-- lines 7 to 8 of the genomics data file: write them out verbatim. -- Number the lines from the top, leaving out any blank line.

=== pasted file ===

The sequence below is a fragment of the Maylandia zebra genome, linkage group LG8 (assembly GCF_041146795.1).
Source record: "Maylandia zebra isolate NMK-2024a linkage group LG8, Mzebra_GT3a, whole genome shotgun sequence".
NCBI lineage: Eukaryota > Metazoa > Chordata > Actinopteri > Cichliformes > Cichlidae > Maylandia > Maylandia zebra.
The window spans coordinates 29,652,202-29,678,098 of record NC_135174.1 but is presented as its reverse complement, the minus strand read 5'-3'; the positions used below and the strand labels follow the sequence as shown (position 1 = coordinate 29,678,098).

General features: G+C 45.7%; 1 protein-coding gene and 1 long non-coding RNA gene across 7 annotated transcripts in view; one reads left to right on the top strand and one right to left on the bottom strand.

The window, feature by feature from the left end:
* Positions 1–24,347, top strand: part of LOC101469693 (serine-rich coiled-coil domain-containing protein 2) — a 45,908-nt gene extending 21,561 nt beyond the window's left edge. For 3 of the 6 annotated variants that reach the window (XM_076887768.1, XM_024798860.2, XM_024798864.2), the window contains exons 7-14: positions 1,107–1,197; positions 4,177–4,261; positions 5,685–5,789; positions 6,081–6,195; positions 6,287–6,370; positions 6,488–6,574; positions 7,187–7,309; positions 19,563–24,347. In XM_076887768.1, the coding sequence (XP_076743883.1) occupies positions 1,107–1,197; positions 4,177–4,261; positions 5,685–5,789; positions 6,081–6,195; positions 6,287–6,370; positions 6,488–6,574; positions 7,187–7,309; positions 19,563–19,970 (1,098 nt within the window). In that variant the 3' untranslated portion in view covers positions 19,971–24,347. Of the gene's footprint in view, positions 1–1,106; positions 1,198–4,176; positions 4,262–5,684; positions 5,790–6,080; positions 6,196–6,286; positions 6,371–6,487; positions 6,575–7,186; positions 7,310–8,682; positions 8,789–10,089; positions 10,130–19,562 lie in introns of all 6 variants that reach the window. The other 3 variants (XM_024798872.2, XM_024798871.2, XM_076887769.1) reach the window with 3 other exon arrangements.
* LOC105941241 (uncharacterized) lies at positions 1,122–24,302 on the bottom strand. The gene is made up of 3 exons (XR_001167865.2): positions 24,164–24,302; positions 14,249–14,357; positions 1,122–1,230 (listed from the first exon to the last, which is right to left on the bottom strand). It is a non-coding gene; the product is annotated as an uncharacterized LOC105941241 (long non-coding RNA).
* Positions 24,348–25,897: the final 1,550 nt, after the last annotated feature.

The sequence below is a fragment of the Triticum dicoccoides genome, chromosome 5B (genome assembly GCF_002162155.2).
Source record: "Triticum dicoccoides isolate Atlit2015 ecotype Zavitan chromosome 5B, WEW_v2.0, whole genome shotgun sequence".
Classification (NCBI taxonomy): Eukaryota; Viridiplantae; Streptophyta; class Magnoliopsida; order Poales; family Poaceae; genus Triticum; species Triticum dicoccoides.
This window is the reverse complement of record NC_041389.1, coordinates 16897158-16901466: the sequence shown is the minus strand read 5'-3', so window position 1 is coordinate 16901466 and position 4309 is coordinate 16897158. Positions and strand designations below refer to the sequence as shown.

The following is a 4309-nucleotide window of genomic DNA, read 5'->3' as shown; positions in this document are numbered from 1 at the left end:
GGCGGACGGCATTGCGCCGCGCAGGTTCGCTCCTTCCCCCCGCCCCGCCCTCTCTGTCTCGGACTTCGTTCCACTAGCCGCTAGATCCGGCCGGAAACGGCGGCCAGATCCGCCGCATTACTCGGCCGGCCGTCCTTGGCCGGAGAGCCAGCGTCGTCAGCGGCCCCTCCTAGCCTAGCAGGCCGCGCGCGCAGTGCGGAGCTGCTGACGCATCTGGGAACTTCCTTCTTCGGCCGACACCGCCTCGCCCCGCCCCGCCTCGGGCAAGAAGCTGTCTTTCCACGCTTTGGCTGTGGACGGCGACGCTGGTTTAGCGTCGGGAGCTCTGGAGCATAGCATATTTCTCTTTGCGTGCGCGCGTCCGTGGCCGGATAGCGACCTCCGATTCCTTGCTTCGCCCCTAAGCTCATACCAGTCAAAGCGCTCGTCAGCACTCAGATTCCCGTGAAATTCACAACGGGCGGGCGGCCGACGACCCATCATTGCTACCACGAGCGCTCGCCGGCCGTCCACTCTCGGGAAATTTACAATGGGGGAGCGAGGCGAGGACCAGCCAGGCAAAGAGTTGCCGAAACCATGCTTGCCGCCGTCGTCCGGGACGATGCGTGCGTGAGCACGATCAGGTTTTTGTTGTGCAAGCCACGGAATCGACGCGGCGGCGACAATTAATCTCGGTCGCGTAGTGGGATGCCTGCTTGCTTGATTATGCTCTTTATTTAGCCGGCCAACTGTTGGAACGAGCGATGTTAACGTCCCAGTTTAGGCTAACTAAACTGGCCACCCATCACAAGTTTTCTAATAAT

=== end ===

* Positions 1–24,347, top strand: part of LOC101469693 (serine-rich coiled-coil domain-containing protein 2) — a 45,908-nt gene extending 21,561 nt beyond the window's left edge. For 3 of the 6 annotated variants that reach the window (XM_076887768.1, XM_024798860.2, XM_024798864.2), the window contains exons 7-14: positions 1,107–1,197; positions 4,177–4,261; positions 5,685–5,789; positions 6,081–6,195; positions 6,287–6,370; positions 6,488–6,574; positions 7,187–7,309; positions 19,563–24,347. In XM_076887768.1, the coding sequence (XP_076743883.1) occupies positions 1,107–1,197; positions 4,177–4,261; positions 5,685–5,789; positions 6,081–6,195; positions 6,287–6,370; positions 6,488–6,574; positions 7,187–7,309; positions 19,563–19,970 (1,098 nt within the window). In that variant the 3' untranslated portion in view covers positions 19,971–24,347. Of the gene's footprint in view, positions 1–1,106; positions 1,198–4,176; positions 4,262–5,684; positions 5,790–6,080; positions 6,196–6,286; positions 6,371–6,487; positions 6,575–7,186; positions 7,310–8,682; positions 8,789–10,089; positions 10,130–19,562 lie in introns of all 6 variants that reach the window. The other 3 variants (XM_024798872.2, XM_024798871.2, XM_076887769.1) reach the window with 3 other exon arrangements.
* LOC105941241 (uncharacterized) lies at positions 1,122–24,302 on the bottom strand. The gene is made up of 3 exons (XR_001167865.2): positions 24,164–24,302; positions 14,249–14,357; positions 1,122–1,230 (listed from the first exon to the last, which is right to left on the bottom strand). It is a non-coding gene; the product is annotated as an uncharacterized LOC105941241 (long non-coding RNA).